Human migration, climate variability, and land degradation: hotspots of socio-ecological pressure in Ethiopia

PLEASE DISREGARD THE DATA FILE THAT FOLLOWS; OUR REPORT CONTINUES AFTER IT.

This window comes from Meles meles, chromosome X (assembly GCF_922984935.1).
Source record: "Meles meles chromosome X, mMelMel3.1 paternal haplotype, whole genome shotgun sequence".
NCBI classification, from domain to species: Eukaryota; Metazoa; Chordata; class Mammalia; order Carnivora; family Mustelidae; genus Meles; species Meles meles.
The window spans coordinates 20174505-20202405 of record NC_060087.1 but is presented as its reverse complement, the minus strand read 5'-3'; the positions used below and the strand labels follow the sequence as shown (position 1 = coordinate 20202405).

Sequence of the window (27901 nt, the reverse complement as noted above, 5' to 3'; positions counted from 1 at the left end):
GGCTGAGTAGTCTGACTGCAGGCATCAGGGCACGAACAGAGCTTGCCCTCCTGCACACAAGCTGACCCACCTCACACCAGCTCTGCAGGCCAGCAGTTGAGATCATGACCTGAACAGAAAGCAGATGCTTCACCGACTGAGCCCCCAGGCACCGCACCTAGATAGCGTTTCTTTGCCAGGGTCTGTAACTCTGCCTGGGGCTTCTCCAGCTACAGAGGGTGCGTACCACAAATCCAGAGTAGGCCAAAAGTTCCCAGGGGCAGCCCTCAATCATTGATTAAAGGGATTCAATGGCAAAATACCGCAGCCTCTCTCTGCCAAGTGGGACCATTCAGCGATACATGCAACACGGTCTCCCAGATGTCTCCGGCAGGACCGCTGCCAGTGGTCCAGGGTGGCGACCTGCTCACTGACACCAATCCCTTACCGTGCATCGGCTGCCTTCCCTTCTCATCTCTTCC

In Ethiopia, human migration is known to be influenced by environmental change—and vice versa. Thus, degradation of environmental conditions can contribute to out-migration, and in-migration can cause environmental changes at the immigrants’ destination. The aim of our study was to systematically identify regions in which socio-ecological pressures can arise from high population densities, migration, land degradation, and/or rainfall variability. We combined population census data at the district level with high-resolution remote sensing data regarding rainfall variability, land degradation, and land cover. We identified districts in which high population density is coupled with both a steep decline in net primary production (NPP) and large precipitation variability. The affected regions are mainly cropping regions located in the northern highlands and in the central part of the Great Rift Valley. We consider these regions to be particularly prone to environmental changes; moreover, high population density places additional stress on local natural resources. Next, we identified districts in which high in-migration is coupled with both a strong decline in NPP and low rainfall variability, proposing that land degradation in these regions is likely to have resulted from human activity rather than climatic factors. The affected regions include parts of the Awash Valley, regions surrounding Lake Tana, and the mountainous regions between Addis Ababa, Bedele, and Jima. We found these hotspots of in-migration and land degradation are dominantly grasslands regions, which have been characterized by significant cropland expansion during the period studied. Whereas exploring causal relationships between migration, environmental change, and land cover change is beyond the scope of our study, we have pinpointed regions where these processes coincide. Our findings suggest that at the regional scale, deteriorating environmental conditions can be both the cause and the effect of migration.